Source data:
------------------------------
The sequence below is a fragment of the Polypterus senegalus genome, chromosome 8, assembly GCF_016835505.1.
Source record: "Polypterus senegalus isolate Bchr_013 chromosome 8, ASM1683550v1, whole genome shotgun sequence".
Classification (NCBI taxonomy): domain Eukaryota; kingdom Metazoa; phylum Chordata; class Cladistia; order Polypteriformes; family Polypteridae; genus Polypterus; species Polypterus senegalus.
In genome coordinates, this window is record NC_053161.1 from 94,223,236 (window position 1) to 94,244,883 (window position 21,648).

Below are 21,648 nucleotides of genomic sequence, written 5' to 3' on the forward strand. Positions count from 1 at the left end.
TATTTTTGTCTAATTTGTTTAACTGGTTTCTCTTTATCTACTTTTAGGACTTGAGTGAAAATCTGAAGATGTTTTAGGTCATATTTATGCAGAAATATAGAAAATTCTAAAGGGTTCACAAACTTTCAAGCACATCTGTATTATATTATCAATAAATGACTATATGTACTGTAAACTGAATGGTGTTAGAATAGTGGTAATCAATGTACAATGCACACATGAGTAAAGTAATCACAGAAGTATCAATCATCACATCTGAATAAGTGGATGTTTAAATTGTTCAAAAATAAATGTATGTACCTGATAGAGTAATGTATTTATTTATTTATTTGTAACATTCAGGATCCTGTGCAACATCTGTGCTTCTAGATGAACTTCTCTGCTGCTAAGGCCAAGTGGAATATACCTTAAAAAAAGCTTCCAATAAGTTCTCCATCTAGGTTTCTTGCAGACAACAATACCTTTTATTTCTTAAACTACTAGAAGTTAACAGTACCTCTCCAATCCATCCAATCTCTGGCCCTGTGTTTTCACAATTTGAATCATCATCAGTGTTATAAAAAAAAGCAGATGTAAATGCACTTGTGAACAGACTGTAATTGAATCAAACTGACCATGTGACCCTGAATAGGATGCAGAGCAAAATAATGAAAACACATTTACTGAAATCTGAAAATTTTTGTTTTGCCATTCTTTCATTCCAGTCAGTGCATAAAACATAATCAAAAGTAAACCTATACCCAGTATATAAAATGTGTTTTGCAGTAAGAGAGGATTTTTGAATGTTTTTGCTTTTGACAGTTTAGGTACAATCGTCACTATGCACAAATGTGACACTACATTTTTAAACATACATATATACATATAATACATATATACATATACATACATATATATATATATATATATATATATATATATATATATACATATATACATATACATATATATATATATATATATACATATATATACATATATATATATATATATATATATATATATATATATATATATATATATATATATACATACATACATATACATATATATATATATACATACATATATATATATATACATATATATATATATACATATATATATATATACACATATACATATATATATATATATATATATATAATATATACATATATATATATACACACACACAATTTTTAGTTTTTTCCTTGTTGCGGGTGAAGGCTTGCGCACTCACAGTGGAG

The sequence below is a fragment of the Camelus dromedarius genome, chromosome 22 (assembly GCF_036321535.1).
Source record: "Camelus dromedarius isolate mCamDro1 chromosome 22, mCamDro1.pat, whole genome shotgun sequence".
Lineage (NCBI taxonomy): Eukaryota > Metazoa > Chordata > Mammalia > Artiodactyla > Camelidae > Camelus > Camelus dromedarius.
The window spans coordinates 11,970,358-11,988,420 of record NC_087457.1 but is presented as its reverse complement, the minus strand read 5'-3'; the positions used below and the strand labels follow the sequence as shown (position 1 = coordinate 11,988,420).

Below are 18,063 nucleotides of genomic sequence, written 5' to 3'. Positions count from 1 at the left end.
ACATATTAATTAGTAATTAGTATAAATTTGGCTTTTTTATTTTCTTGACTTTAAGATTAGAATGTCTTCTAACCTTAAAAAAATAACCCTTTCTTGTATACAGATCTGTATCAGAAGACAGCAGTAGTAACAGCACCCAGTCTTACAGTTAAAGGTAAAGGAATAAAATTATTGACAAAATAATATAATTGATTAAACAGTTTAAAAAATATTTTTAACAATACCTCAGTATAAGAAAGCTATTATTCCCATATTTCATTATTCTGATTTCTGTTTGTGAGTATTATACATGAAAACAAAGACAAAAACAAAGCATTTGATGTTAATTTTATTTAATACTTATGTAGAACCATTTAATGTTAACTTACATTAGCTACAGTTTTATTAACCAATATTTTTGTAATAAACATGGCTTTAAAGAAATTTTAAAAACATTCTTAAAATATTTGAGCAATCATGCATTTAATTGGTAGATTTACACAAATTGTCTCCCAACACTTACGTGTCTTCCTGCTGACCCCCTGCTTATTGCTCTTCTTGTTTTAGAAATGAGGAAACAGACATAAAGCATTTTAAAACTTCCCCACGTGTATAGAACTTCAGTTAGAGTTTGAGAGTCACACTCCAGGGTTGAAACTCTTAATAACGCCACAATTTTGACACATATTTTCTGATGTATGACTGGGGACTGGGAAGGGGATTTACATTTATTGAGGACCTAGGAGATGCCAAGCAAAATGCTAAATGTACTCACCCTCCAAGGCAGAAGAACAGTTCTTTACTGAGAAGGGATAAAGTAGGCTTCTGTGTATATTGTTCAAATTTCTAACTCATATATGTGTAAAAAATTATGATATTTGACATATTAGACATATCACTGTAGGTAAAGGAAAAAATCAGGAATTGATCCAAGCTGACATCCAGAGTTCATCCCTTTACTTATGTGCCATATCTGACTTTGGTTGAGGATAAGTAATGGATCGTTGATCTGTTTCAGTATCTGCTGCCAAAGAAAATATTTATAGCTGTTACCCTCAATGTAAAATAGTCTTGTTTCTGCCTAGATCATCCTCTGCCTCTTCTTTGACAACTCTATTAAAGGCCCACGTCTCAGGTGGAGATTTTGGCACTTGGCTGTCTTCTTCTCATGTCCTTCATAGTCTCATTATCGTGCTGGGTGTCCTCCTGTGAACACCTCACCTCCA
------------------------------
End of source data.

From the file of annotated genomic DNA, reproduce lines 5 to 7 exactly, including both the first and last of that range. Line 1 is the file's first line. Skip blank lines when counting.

Below are 21,648 nucleotides of genomic sequence, written 5' to 3' on the forward strand. Positions count from 1 at the left end.
TATTTTTGTCTAATTTGTTTAACTGGTTTCTCTTTATCTACTTTTAGGACTTGAGTGAAAATCTGAAGATGTTTTAGGTCATATTTATGCAGAAATATAGAAAATTCTAAAGGGTTCACAAACTTTCAAGCACATCTGTATTATATTATCAATAAATGACTATATGTACTGTAAACTGAATGGTGTTAGAATAGTGGTAATCAATGTACAATGCACACATGAGTAAAGTAATCACAGAAGTATCAATCATCACATCTGAATAAGTGGATGTTTAAATTGTTCAAAAATAAATGTATGTACCTGATAGAGTAATGTATTTATTTATTTATTTGTAACATTCAGGATCCTGTGCAACATCTGTGCTTCTAGATGAACTTCTCTGCTGCTAAGGCCAAGTGGAATATACCTTAAAAAAAGCTTCCAATAAGTTCTCCATCTAGGTTTCTTGCAGACAACAATACCTTTTATTTCTTAAACTACTAGAAGTTAACAGTACCTCTCCAATCCATCCAATCTCTGGCCCTGTGTTTTCACAATTTGAATCATCATCAGTGTTATAAAAAAAAGCAGATGTAAATGCACTTGTGAACAGACTGTAATTGAATCAAACTGACCATGTGACCCTGAATAGGATGCAGAGCAAAATAATGAAAACACATTTACTGAAATCTGAAAATTTTTGTTTTGCCATTCTTTCATTCCAGTCAGTGCATAAAACATAATCAAAAGTAAACCTATACCCAGTATATAAAATGTGTTTTGCAGTAAGAGAGGATTTTTGAATGTTTTTGCTTTTGACAGTTTAGGTACAATCGTCACTATGCACAAATGTGACACTACATTTTTAAACATACATATATACATATAATACATATATACATATACATACATATATATATATATATATATATATATATATATATATATACATATATACATATACATATATATATATATATATATACATATATATACATATATATATATATATATATATATATATATATATATATATATATATATATATATACATACATACATATACATATATATATATATACATACATATATATATATATACATATATATATATATACATATATATATATATACACATATACATATATATATATATATATATATATAATATATACATATATATATATACACACACACAATTTTTAGTTTTTTCCTTGTTGCGGGTGAAGGCTTGCGCACTCACAGTGGAG

The sequence below is a fragment of the Camelus dromedarius genome, chromosome 22 (assembly GCF_036321535.1).